From time to time, there are moments when I hear someone say something that leaves me flabbergasted. Considering that I love to talk, I think I am more than willing to let most people slide when they pop off at the mouth and say something inaccurate, which happens to the best of us, or either say something wildly inappropriate.

I might be in tune with this a bit more than typical – since I started recording a podcast and I have the displeasure of analyzing everything I say over and over and over again, you become intimately aware of your verbal shortcomings. The way the recording process works is that Landon and I will sit down in the front room of my house and talk into our microphones for about 90 minutes, with the goal of having 45-50 minutes worth of audio worth presenting. As it currently stands, I do all the sound editing and mixing and as a result, I am the one who listens to that recording for what feels like an eternity. The truth is, I am averaging about one hour of mixing time for every ten minutes of finalized audio. Most of that time is spent cutting out ah’s, uhm’s, oddly long pauses, and the occasional conversation that goes down a rabbit-hole.

Since I am working with recorded audio, I have, to a certain extent, the ability to remove part of the conversation after the fact so that the fine folks who choose to listen to that conversation don’t have to fight through periods of absolute nonsensible drivel. I am painfully reminded as I do quality control checks on the recordings that I don’t have the ability to cut everything out. To point out a short example, in our last episode ‘Architects and Chefs‘ when we were talking about how the food you eat is influenced by the place you live, I was discussing my recent trip to Maine and how lobsters seem to have imprinted themselves on every part of that culture. To reinforce that point, I said the following sentence:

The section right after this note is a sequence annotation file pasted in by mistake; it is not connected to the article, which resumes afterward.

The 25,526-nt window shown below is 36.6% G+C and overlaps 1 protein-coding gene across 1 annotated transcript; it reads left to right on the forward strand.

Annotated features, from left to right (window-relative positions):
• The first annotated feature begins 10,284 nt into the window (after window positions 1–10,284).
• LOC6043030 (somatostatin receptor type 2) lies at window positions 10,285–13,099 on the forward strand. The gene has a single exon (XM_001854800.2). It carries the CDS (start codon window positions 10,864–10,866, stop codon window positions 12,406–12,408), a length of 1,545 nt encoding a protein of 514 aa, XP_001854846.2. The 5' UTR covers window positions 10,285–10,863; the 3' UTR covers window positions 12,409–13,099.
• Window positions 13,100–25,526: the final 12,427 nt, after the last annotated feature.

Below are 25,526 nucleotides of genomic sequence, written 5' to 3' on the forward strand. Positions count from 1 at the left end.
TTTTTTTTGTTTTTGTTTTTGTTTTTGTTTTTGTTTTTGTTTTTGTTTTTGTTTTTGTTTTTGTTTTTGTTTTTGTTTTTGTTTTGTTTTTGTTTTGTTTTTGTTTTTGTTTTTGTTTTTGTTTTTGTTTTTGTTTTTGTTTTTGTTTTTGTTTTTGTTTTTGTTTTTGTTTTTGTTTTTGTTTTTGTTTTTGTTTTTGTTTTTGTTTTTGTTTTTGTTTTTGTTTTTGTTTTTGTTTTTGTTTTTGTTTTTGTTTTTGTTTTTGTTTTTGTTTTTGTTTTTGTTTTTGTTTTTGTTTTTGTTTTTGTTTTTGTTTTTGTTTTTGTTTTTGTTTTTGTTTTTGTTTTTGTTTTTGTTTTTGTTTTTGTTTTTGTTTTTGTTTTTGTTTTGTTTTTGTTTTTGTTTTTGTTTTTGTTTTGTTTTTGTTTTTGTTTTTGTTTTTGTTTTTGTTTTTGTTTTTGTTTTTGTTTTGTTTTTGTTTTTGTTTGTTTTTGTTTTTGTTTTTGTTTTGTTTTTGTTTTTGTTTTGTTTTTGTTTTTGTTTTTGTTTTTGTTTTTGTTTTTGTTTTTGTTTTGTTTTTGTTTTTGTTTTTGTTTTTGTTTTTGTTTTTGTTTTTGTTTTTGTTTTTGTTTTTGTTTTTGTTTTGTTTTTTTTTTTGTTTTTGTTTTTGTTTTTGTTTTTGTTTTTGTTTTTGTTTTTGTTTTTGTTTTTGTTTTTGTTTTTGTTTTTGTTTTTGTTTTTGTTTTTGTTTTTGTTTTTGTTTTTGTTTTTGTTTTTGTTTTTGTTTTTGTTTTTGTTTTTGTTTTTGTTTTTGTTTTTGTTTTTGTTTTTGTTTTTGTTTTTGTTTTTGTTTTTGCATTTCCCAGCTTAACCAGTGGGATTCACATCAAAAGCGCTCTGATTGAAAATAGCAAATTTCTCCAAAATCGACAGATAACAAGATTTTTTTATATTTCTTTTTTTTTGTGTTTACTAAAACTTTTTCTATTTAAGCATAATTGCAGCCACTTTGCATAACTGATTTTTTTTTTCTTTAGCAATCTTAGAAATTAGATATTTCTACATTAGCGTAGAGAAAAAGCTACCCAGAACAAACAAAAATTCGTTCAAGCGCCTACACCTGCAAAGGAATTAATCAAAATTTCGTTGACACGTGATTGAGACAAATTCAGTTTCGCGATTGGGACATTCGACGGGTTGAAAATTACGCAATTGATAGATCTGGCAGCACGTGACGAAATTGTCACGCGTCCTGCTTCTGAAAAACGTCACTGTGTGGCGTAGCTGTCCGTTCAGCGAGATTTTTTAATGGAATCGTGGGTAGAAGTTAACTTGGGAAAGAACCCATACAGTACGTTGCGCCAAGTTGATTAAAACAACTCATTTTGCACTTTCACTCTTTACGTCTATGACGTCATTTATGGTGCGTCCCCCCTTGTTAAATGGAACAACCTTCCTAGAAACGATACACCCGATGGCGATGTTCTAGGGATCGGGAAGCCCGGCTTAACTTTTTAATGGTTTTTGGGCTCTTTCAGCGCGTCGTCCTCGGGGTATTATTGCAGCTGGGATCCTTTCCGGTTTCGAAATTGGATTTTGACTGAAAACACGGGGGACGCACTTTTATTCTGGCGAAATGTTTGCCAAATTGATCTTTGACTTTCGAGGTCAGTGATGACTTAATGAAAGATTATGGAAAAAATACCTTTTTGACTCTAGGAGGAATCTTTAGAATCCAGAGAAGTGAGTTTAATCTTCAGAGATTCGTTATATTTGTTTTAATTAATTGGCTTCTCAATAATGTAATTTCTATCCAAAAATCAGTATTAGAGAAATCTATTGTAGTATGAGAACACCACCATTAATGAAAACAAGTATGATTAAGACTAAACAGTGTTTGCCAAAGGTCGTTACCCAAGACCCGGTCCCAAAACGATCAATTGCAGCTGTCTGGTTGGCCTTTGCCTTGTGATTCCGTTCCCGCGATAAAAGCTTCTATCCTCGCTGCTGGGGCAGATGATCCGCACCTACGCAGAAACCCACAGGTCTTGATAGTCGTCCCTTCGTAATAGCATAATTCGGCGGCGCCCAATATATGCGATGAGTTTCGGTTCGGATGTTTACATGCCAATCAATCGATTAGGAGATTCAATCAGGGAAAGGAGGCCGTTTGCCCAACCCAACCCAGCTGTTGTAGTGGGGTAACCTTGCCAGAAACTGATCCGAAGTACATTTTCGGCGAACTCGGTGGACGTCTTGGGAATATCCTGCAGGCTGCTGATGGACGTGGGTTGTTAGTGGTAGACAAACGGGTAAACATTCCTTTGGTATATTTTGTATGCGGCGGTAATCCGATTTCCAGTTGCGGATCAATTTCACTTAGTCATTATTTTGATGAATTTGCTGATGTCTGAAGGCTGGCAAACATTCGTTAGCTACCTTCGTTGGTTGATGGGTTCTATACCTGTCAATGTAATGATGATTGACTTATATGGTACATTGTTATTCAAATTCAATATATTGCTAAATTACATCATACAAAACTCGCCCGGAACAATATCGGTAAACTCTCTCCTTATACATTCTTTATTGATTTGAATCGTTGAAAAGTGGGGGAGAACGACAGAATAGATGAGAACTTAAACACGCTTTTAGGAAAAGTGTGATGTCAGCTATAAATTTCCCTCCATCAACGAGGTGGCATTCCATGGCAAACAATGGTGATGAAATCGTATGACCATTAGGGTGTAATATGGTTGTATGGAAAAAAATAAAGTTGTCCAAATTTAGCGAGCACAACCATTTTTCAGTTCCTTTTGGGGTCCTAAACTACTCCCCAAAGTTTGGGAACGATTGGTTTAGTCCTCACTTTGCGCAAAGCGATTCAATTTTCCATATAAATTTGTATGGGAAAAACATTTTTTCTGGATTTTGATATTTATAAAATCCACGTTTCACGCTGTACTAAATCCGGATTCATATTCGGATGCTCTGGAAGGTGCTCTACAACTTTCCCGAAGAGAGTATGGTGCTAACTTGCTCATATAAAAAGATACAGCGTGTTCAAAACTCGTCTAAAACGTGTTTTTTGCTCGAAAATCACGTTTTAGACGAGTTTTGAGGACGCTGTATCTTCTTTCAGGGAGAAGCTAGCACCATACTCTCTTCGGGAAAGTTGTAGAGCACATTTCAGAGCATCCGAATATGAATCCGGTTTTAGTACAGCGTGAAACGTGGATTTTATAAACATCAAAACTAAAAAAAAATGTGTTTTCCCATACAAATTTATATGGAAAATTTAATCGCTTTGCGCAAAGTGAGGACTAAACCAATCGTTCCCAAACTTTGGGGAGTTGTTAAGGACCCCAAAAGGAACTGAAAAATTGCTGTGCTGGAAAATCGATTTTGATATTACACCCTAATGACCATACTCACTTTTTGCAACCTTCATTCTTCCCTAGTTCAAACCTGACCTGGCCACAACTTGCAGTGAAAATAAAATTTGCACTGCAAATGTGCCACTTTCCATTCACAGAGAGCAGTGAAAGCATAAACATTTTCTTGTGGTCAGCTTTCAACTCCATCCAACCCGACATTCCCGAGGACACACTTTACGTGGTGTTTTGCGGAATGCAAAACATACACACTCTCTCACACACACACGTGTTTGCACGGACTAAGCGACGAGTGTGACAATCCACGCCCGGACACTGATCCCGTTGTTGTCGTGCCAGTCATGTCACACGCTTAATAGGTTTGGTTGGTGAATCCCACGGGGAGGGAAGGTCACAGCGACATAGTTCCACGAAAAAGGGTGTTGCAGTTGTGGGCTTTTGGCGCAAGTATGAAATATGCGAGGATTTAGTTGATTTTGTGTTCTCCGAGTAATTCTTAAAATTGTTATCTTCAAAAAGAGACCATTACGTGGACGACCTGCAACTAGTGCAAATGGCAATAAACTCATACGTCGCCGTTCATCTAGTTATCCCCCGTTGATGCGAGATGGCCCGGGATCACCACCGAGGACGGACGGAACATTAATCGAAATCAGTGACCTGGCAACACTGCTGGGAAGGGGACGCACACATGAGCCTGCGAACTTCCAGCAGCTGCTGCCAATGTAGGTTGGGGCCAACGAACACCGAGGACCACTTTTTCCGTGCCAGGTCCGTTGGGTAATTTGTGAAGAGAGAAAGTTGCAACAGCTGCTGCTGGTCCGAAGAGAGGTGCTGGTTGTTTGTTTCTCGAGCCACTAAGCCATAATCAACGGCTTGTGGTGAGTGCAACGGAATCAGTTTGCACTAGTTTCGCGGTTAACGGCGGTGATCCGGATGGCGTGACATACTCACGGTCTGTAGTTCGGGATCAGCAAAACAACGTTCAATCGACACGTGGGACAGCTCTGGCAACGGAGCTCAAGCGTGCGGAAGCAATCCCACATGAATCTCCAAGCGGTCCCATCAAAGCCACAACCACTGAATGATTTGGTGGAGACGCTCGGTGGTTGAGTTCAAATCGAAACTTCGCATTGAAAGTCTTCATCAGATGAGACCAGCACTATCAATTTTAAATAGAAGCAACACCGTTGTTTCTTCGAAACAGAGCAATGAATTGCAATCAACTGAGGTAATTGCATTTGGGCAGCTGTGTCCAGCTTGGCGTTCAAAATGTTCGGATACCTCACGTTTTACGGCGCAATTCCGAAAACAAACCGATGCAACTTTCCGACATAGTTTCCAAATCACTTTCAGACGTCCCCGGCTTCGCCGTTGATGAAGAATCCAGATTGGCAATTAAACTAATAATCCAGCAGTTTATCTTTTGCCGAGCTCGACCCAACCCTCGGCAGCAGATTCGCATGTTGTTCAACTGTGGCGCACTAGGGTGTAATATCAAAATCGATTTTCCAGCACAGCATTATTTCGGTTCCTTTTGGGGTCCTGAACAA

“So I was really trying to find out, … the role that lobster’s played in their society.”

Maybe at first pass, this sentence doesn’t seem all that crazy to you, but I am telling you that it drives me absolutely bonkers. I should have used the word “culture” instead of the word “society” because let’s be honest, lobsters don’t have a role in society … unless we are talking about some underwater lobster society because it’s not like they work down at the local bank. This gaff is now recorded and available for permanent ridicule, a new experience despite the fact I have this blog site and you can find no shortage of errors contained within almost every single post. The difference is that if something on this site really bothers me, I can easily fix it whereas, with the podcast, nothing is easily fixable unless the solution is “removal”.

Tripping over curb

There is a story that will ultimately make it into my rotation of stories, it might be too soon now, but we are working with a consultant who seems to relish the idea of antagonizing people who disagree with them (trying to keep the pronoun’s gender-neutral) … which just so happens to be the city engineers who are reviewing the drawings for one of our projects. We have sailed through every phase of the review process except for the scope of work of this particular consultant. We made it through building review in one pass and with only two comments – both of which were generic boilerplate notes the city wanted to see on the cover. No big whoop, right? Almost done, right?


This consultant has had their scope of work in the review process for almost 9 months, and while a large chunk of this is not a direct result of their work, I can’t help but think that their prickly demeanor is making a frustrating situation untenable. They have no issues with telling the people who work for the city, the people who ARE REVIEWING OUR PROJECT, that they aren’t very good at their job. [ALERT] In case you didn’t know this already, that is a bad idea. This is a small excerpt from an email they sent to the Assistant City Manager … brace yourselves: